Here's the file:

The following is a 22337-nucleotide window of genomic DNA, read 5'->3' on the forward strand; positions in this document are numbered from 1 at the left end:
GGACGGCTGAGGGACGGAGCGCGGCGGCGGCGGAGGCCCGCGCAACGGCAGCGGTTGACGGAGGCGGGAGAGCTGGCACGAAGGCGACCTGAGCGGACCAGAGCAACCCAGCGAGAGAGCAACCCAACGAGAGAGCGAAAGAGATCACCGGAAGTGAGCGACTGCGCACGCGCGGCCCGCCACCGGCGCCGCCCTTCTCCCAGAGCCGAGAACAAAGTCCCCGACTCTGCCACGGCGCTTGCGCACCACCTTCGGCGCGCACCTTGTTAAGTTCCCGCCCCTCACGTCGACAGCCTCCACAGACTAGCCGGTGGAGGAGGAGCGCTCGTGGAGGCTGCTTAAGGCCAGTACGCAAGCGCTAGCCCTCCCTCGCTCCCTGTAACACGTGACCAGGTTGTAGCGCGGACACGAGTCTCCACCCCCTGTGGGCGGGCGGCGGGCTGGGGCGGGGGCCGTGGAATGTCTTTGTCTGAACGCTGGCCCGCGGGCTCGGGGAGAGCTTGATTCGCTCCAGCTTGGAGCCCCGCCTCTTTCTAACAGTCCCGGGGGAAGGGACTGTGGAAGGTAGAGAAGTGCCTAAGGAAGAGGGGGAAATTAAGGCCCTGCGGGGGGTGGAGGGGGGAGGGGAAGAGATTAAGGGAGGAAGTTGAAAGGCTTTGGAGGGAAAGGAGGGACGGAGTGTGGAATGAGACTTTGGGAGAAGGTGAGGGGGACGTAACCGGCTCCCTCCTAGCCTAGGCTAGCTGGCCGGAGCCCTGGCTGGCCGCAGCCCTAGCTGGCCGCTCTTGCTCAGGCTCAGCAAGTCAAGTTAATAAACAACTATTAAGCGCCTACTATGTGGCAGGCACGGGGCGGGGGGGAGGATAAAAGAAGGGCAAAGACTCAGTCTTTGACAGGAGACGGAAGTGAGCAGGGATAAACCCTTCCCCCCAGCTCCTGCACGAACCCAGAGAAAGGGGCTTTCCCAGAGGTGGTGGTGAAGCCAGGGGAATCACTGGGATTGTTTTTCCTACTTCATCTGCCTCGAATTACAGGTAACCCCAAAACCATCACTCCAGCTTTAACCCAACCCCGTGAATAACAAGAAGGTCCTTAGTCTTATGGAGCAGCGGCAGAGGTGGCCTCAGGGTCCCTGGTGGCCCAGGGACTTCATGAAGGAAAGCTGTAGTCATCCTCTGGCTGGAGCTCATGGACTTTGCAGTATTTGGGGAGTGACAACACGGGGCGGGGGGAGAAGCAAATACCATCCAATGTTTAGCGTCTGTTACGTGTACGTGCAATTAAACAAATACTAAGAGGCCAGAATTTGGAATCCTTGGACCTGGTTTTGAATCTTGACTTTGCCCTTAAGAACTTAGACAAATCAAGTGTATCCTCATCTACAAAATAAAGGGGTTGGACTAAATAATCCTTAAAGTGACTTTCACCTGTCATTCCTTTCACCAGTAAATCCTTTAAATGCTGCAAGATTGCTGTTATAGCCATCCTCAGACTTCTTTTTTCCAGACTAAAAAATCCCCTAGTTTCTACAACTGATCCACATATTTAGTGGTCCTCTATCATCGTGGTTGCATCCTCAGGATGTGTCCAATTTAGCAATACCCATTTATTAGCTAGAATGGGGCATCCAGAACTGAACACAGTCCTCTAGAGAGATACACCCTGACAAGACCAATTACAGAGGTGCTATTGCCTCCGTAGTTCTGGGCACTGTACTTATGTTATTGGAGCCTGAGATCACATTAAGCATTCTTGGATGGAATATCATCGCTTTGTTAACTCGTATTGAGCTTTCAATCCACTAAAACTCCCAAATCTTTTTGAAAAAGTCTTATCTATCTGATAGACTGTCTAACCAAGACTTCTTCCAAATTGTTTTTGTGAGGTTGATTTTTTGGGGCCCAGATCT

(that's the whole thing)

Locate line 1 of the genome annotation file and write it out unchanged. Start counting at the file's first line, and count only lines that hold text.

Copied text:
The following is a 22337-nucleotide window of genomic DNA, read 5'->3' on the forward strand; positions in this document are numbered from 1 at the left end: